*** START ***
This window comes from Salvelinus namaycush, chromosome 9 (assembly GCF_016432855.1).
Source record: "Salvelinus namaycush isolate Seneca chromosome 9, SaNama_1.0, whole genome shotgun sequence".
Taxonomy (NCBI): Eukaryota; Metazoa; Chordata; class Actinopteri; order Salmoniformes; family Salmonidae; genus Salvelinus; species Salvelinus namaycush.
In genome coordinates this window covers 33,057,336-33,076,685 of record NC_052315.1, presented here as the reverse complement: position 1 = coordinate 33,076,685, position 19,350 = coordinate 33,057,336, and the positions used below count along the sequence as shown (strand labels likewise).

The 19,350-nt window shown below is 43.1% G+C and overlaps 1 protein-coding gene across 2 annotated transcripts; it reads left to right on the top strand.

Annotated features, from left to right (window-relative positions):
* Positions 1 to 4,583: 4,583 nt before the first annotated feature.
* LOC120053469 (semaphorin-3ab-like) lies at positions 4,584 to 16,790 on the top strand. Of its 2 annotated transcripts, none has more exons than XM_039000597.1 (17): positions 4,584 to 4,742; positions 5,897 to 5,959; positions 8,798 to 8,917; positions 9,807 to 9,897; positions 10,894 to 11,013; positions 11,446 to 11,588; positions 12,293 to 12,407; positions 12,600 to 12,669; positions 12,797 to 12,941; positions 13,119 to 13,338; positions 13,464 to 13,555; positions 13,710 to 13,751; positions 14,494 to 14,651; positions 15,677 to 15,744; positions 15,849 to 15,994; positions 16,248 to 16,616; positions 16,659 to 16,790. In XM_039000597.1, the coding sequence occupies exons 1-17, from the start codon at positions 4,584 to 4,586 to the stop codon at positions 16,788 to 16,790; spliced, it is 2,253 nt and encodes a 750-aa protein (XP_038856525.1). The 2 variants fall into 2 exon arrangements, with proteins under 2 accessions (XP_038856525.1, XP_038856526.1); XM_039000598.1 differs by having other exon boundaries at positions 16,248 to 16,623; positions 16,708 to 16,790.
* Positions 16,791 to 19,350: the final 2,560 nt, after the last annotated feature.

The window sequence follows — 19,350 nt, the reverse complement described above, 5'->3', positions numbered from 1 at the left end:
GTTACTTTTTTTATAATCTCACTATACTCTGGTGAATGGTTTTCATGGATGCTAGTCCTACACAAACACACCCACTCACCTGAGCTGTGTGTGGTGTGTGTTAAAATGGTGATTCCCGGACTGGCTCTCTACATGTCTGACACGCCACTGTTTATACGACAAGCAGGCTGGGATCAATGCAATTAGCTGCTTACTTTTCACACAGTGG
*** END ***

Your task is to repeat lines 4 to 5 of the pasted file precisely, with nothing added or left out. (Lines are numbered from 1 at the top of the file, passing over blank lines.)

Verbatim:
In genome coordinates this window covers 33,057,336-33,076,685 of record NC_052315.1, presented here as the reverse complement: position 1 = coordinate 33,076,685, position 19,350 = coordinate 33,057,336, and the positions used below count along the sequence as shown (strand labels likewise).

The 19,350-nt window shown below is 43.1% G+C and overlaps 1 protein-coding gene across 2 annotated transcripts; it reads left to right on the top strand.